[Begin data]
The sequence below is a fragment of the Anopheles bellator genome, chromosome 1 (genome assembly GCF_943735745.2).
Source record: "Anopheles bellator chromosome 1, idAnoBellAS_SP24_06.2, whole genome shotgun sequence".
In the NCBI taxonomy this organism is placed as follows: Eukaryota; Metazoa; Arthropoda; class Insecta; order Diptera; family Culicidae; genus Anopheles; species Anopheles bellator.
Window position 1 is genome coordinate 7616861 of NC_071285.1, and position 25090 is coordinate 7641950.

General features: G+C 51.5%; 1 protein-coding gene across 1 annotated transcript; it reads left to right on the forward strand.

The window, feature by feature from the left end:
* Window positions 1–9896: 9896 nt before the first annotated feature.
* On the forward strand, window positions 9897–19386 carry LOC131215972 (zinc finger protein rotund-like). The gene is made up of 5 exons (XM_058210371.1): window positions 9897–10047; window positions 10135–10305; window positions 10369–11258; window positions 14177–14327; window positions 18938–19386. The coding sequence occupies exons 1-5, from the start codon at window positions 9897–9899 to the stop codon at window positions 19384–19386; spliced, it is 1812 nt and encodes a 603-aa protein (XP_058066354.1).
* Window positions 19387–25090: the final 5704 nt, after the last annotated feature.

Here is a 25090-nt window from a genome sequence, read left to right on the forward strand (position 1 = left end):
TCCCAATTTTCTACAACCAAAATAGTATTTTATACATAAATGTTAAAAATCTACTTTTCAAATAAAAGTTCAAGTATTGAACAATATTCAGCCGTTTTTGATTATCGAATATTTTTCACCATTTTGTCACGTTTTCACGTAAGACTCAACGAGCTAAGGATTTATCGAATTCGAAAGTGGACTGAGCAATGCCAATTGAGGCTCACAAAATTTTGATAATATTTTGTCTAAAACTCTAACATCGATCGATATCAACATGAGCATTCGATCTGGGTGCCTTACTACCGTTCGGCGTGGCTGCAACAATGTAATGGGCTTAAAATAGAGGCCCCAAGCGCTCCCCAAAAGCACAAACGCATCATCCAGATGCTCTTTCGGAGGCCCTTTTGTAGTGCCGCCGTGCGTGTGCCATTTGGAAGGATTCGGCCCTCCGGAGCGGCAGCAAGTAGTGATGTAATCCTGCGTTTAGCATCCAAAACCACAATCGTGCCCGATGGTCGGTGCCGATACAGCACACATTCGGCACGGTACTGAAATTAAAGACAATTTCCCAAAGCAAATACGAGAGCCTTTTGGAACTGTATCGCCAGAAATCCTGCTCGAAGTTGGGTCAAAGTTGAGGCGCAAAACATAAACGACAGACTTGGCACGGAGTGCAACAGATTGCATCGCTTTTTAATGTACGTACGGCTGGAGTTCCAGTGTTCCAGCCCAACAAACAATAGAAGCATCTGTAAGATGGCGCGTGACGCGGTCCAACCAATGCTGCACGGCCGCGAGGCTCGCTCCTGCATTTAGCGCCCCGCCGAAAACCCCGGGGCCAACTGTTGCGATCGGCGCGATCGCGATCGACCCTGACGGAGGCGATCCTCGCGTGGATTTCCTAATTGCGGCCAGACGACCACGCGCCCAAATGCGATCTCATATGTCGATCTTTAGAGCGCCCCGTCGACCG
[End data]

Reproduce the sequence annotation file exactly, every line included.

The sequence below is a fragment of the Anopheles bellator genome, chromosome 1 (genome assembly GCF_943735745.2).
Source record: "Anopheles bellator chromosome 1, idAnoBellAS_SP24_06.2, whole genome shotgun sequence".
In the NCBI taxonomy this organism is placed as follows: Eukaryota; Metazoa; Arthropoda; class Insecta; order Diptera; family Culicidae; genus Anopheles; species Anopheles bellator.
Window position 1 is genome coordinate 7616861 of NC_071285.1, and position 25090 is coordinate 7641950.

General features: G+C 51.5%; 1 protein-coding gene across 1 annotated transcript; it reads left to right on the forward strand.

The window, feature by feature from the left end:
* Window positions 1–9896: 9896 nt before the first annotated feature.
* On the forward strand, window positions 9897–19386 carry LOC131215972 (zinc finger protein rotund-like). The gene is made up of 5 exons (XM_058210371.1): window positions 9897–10047; window positions 10135–10305; window positions 10369–11258; window positions 14177–14327; window positions 18938–19386. The coding sequence occupies exons 1-5, from the start codon at window positions 9897–9899 to the stop codon at window positions 19384–19386; spliced, it is 1812 nt and encodes a 603-aa protein (XP_058066354.1).
* Window positions 19387–25090: the final 5704 nt, after the last annotated feature.

Here is a 25090-nt window from a genome sequence, read left to right on the forward strand (position 1 = left end):
TCCCAATTTTCTACAACCAAAATAGTATTTTATACATAAATGTTAAAAATCTACTTTTCAAATAAAAGTTCAAGTATTGAACAATATTCAGCCGTTTTTGATTATCGAATATTTTTCACCATTTTGTCACGTTTTCACGTAAGACTCAACGAGCTAAGGATTTATCGAATTCGAAAGTGGACTGAGCAATGCCAATTGAGGCTCACAAAATTTTGATAATATTTTGTCTAAAACTCTAACATCGATCGATATCAACATGAGCATTCGATCTGGGTGCCTTACTACCGTTCGGCGTGGCTGCAACAATGTAATGGGCTTAAAATAGAGGCCCCAAGCGCTCCCCAAAAGCACAAACGCATCATCCAGATGCTCTTTCGGAGGCCCTTTTGTAGTGCCGCCGTGCGTGTGCCATTTGGAAGGATTCGGCCCTCCGGAGCGGCAGCAAGTAGTGATGTAATCCTGCGTTTAGCATCCAAAACCACAATCGTGCCCGATGGTCGGTGCCGATACAGCACACATTCGGCACGGTACTGAAATTAAAGACAATTTCCCAAAGCAAATACGAGAGCCTTTTGGAACTGTATCGCCAGAAATCCTGCTCGAAGTTGGGTCAAAGTTGAGGCGCAAAACATAAACGACAGACTTGGCACGGAGTGCAACAGATTGCATCGCTTTTTAATGTACGTACGGCTGGAGTTCCAGTGTTCCAGCCCAACAAACAATAGAAGCATCTGTAAGATGGCGCGTGACGCGGTCCAACCAATGCTGCACGGCCGCGAGGCTCGCTCCTGCATTTAGCGCCCCGCCGAAAACCCCGGGGCCAACTGTTGCGATCGGCGCGATCGCGATCGACCCTGACGGAGGCGATCCTCGCGTGGATTTCCTAATTGCGGCCAGACGACCACGCGCCCAAATGCGATCTCATATGTCGATCTTTAGAGCGCCCCGTCGACCG